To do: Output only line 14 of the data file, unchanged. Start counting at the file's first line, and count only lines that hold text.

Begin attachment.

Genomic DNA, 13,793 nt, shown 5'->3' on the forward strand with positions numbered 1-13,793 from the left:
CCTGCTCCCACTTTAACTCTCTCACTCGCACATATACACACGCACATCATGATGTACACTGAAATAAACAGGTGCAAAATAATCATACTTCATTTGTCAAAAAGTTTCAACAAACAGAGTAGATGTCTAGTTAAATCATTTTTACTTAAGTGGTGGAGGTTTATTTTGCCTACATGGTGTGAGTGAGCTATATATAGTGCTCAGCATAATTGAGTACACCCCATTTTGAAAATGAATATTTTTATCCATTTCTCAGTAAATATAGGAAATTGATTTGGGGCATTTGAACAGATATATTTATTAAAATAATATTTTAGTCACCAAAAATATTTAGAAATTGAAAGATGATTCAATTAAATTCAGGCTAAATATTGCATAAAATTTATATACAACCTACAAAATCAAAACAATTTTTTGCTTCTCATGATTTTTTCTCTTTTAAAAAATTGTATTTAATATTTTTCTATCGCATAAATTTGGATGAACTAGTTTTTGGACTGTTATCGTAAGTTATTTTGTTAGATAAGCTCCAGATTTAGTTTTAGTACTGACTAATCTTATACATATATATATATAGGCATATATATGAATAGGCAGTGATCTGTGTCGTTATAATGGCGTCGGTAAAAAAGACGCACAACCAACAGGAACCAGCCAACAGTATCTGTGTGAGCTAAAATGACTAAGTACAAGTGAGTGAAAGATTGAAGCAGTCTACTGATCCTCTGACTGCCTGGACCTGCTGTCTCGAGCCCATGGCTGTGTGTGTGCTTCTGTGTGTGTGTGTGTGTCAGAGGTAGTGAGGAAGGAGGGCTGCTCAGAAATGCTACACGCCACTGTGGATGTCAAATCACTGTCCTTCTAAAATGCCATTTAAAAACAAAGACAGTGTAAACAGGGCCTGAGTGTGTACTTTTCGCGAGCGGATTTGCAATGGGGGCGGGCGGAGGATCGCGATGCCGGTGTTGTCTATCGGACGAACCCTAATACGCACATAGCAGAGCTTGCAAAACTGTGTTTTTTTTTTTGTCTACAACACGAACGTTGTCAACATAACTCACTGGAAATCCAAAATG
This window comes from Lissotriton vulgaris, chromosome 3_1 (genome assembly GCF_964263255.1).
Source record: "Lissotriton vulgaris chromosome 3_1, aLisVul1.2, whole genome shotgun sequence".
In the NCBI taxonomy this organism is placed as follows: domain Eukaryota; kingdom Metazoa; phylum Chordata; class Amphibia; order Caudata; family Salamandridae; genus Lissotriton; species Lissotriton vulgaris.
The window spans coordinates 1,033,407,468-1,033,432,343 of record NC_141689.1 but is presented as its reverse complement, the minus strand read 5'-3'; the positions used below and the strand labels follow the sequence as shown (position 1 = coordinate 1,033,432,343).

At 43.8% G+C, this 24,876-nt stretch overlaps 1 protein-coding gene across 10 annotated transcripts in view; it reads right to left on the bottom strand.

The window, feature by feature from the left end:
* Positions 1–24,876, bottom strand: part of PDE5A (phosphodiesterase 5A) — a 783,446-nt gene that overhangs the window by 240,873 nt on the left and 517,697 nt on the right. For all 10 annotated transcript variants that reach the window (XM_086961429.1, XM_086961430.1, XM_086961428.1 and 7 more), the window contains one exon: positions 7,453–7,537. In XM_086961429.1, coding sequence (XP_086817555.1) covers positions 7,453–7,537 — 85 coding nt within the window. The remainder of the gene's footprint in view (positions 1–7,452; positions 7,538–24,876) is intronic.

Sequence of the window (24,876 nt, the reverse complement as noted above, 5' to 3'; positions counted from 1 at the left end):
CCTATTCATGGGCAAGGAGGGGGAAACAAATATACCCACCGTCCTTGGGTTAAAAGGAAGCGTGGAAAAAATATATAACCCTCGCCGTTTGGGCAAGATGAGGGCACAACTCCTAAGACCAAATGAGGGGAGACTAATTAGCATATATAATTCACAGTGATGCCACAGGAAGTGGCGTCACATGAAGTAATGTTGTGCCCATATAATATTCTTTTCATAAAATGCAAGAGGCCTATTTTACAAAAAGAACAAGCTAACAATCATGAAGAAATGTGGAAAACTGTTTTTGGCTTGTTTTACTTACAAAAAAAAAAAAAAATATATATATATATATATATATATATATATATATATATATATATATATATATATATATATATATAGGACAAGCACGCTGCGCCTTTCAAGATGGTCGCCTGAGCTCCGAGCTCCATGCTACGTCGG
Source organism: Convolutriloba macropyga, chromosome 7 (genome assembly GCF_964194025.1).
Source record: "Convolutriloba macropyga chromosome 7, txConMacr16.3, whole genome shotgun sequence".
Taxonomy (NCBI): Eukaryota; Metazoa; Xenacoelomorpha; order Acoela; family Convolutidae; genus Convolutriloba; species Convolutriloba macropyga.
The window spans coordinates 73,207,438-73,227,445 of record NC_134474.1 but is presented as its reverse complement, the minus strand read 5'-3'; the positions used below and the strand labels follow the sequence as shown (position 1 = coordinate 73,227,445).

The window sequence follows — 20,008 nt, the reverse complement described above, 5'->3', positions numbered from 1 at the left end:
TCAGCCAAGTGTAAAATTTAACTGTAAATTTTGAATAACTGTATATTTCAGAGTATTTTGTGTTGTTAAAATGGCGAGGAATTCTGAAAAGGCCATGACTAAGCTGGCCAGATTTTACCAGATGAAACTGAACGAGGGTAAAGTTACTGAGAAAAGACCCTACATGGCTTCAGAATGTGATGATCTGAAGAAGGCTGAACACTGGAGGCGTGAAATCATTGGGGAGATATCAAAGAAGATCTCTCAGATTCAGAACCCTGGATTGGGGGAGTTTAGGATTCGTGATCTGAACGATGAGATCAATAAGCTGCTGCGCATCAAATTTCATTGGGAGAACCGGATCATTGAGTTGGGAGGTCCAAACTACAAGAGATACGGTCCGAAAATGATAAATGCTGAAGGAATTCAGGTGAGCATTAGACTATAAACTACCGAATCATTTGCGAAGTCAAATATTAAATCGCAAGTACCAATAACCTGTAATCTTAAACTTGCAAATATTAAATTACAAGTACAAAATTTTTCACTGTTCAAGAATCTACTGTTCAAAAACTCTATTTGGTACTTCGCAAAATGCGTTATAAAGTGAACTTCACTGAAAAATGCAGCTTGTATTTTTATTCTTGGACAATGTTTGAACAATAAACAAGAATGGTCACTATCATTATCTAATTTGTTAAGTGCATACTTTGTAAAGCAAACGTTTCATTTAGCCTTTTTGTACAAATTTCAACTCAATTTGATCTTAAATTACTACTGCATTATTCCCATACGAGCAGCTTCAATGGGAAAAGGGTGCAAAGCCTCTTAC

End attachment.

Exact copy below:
Taxonomy (NCBI): Eukaryota; Metazoa; Xenacoelomorpha; order Acoela; family Convolutidae; genus Convolutriloba; species Convolutriloba macropyga.